Multiple imputation of missing covariates with non-linear effects and interactions: An evaluation of statistical methods

MRC Biostatistics Unit, Institute of Public Health, Cambridge CB2 0SR, UK.
BMC Medical Research Methodology (Impact Factor: 2.27). 04/2012; 12(1):46. DOI: 10.1186/1471-2288-12-46
Source: PubMed


Multiple imputation is often used for missing data. When a model contains as covariates more than one function of a variable, it is not obvious how best to impute missing values in these covariates. Consider a regression with outcome Y and covariates X and X2. In 'passive imputation' a value X* is imputed for X and then X2 is imputed as (X*)2. A recent proposal is to treat X2 as 'just another variable' (JAV) and impute X and X2 under multivariate normality.
We use simulation to investigate the performance of three methods that can easily be implemented in standard software: 1) linear regression of X on Y to impute X then passive imputation of X2; 2) the same regression but with predictive mean matching (PMM); and 3) JAV. We also investigate the performance of analogous methods when the analysis involves an interaction, and study the theoretical properties of JAV. The application of the methods when complete or incomplete confounders are also present is illustrated using data from the EPIC Study.
JAV gives consistent estimation when the analysis is linear regression with a quadratic or interaction term and X is missing completely at random. When X is missing at random, JAV may be biased, but this bias is generally less than for passive imputation and PMM. Coverage for JAV was usually good when bias was small. However, in some scenarios with a more pronounced quadratic effect, bias was large and coverage poor. When the analysis was logistic regression, JAV's performance was sometimes very poor. PMM generally improved on passive imputation, in terms of bias and coverage, but did not eliminate the bias.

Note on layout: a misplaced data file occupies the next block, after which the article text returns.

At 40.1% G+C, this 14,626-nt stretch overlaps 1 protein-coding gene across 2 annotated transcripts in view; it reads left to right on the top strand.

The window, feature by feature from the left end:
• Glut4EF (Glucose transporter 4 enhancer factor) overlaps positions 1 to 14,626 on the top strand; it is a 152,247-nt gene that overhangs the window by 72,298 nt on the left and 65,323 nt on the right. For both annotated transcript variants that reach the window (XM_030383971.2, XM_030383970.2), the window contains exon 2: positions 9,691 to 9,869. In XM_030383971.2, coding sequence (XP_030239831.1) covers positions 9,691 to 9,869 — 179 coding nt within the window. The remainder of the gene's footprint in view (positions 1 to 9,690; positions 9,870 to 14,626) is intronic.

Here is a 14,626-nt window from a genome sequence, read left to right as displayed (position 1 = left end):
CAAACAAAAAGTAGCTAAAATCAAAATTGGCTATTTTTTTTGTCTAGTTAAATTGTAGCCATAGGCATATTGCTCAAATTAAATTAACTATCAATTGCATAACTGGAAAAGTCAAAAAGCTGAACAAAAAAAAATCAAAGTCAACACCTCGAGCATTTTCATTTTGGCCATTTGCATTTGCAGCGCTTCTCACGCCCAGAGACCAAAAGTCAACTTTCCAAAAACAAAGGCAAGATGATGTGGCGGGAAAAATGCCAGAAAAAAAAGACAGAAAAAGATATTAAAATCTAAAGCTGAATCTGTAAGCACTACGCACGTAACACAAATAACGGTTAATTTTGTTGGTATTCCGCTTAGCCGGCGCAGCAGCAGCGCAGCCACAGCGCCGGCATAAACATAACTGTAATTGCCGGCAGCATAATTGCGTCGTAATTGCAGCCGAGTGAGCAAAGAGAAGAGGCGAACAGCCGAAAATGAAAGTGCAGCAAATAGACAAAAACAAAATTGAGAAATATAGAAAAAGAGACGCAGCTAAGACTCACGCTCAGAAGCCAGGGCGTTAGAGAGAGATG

Given the current state of available software, JAV is the best of a set of imperfect imputation methods for linear regression with a quadratic or interaction effect, but should not be used for logistic regression.

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    • "We adjusted for the same covariates as the main model for each exposure. Consistent with the recommendations of Seaman et al. (2012), these analyses were restricted to participants with known values of all covariates. The p-value for interaction was calculated by the likelihood ratio test comparing the log-likelihood for the model with the interaction terms to the loglikelihood for the model without the interaction term. "
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    Environmental Health Perspectives 11/2014; 123(4). DOI:10.1289/ehp.1408407 · 7.98 Impact Factor
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    • "One of the biggest challenges for users of MI is specifying the imputation model correctly. This is not always easy to do, even for seemingly simple analyses: for instance when the analysis model contains nonlinear functions of incomplete covariates [8]. "
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    BMC Medical Research Methodology 06/2014; 14(1):75. DOI:10.1186/1471-2288-14-75 · 2.27 Impact Factor
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